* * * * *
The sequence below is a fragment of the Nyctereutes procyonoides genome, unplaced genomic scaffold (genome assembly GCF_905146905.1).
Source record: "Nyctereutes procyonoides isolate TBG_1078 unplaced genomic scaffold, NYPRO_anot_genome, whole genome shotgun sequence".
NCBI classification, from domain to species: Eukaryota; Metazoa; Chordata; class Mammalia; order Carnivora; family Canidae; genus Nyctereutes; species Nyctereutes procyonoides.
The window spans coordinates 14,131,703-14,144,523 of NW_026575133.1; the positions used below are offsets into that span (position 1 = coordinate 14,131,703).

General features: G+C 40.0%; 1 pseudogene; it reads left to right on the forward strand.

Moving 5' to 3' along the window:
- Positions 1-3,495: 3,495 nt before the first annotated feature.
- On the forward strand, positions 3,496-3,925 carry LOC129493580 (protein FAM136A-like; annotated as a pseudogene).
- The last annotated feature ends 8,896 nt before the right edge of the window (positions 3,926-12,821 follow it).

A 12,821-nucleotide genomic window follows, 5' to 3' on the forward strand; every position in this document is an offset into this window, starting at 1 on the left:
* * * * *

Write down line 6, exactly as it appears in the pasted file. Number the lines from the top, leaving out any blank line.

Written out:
Moving 5' to 3' along the window: